US4428695A (en) * 1982-05-12 1984-01-31 Qume Corporation Cartridge with self adjusting pressure roller and end of ribbon detection means
US4780011A (en) * 1982-11-20 1988-10-25 Brother Kogyo Kabushiki Kaisha Ribbon cartridge
JPS6195975A (en) * 1984-10-12 1986-05-14 Ibm Ribbon driving controller
JPS61195882A (en) * 1985-02-27 1986-08-30 Canon Inc Thermal transfer printer
US4793723A (en) * 1985-05-15 1988-12-27 Seiko Epson Corporation Mechanism for detecting end of ink ribbon in a ribbon cassette
GB2179917A (en) * 1985-09-10 1987-03-18 Triumph Adler Ag Ribbon cassette for a typewriter or other printing machines
US4998833A (en) * 1990-01-17 1991-03-12 Hwang Chiman Refillable ink ribbon cartridge for use in an electronic typewriter

Non-Patent Citations (4)

* Cited by examiner, † Cited by third party
Title
"End of Ribbon Detector" IBM Technical Disclosure Bulletin, vol. 20, No. 6, Nov. 1977, pp. 2173-2174.
"Ribbon Take-Up System Using a DC Motor and an Optical Encoder", IBM Tech. Disc. Bulletin, vol. 27, No. 10B, Mar. 1985, pp. 6156-6157.
End of Ribbon Detector IBM Technical Disclosure Bulletin, vol. 20, No. 6, Nov. 1977, pp. 2173 2174. *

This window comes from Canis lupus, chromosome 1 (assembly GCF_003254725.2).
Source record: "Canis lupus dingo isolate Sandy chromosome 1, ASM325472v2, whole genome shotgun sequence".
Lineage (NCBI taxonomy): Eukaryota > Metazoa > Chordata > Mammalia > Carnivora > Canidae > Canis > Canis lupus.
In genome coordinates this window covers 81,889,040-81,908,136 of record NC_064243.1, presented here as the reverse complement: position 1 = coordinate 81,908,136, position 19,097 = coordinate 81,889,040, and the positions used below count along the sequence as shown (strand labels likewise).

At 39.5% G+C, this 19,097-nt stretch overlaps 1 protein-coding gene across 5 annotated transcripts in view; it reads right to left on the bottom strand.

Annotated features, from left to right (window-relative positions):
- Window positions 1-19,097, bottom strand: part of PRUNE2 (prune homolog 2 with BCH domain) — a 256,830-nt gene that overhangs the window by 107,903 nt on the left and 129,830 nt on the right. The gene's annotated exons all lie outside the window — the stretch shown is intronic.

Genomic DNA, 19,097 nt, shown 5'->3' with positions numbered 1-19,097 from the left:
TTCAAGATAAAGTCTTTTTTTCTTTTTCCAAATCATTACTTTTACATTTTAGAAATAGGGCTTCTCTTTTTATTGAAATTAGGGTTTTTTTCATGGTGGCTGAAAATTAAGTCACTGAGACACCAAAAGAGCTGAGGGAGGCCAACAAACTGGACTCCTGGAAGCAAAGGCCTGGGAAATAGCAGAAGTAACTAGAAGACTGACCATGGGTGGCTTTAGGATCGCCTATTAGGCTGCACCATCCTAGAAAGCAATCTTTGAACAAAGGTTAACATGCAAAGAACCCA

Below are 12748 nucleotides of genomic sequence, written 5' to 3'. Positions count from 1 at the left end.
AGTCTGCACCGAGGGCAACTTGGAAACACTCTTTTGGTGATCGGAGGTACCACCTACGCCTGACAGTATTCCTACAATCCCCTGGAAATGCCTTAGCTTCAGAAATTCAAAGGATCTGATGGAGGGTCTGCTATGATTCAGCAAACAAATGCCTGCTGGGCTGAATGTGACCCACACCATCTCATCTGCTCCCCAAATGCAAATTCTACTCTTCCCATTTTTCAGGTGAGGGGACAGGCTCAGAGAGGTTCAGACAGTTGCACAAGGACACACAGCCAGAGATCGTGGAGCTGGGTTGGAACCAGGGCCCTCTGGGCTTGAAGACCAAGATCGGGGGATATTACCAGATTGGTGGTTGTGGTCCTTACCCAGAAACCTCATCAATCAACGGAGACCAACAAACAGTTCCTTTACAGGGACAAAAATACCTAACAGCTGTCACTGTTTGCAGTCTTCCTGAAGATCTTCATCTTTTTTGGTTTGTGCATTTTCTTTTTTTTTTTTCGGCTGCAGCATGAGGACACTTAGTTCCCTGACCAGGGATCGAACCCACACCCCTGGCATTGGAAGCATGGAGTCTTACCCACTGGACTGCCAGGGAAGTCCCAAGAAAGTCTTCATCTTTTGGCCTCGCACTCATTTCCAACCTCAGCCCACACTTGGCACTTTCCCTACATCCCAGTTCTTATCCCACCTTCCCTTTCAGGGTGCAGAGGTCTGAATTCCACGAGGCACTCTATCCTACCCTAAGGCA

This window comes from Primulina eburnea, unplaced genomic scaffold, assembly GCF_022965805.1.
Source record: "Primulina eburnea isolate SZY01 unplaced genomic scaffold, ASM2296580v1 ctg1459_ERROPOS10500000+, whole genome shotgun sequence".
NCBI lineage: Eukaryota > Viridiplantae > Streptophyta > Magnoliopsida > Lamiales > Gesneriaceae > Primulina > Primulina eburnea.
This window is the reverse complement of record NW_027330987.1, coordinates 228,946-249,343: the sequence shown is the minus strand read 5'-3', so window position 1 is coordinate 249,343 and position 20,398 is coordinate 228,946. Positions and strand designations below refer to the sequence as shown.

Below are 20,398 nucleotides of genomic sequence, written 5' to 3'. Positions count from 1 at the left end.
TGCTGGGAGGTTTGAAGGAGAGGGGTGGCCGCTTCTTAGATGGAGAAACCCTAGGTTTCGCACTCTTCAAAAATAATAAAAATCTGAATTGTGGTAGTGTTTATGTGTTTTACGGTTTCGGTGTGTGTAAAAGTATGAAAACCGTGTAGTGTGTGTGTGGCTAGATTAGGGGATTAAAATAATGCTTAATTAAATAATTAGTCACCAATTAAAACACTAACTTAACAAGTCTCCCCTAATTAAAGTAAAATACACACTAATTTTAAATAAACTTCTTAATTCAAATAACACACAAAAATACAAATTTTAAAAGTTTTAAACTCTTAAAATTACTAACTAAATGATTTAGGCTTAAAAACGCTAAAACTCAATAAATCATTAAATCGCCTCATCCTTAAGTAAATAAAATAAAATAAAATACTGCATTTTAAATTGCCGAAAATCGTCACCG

Ribbon Take Up System Using a DC Motor and an Optical Encoder , IBM Tech. Disc. Bulletin, vol. 27, No. 10B, Mar. 1985, pp. 6156 6157. *

Cited By (4)

* Cited by examiner, † Cited by third party
Publication number Priority date Publication date Assignee Title
US20060114487A1 (en) * 2004-11-30 2006-06-01 Caveney Jack E Jr Market-based labeling system and method
US9116641B2 (en) 2004-11-30 2015-08-25 Panduit Corp. Market-based labeling system and method
US20090226234A1 (en) * 2005-03-16 2009-09-10 Panduit Corp. Reversible Printer Assembly
US9061522B2 (en) 2005-03-16 2015-06-23 Panduit Corp. Reversible printer assembly

Also Published As

Publication number Publication date Type
JPH0577538A (en) 1993-03-30 application

Similar Documents

Publication Publication Date Title
US3632052A (en) Reversible ribbon feed device
US7232268B2 (en) Roll sheet holder and tape printer
US5887993A (en) Tape printing device and tape cartridge used therein
US5214750A (en) Printer and method for controlling the same
US5277503A (en) Tape cassette built into a tape writer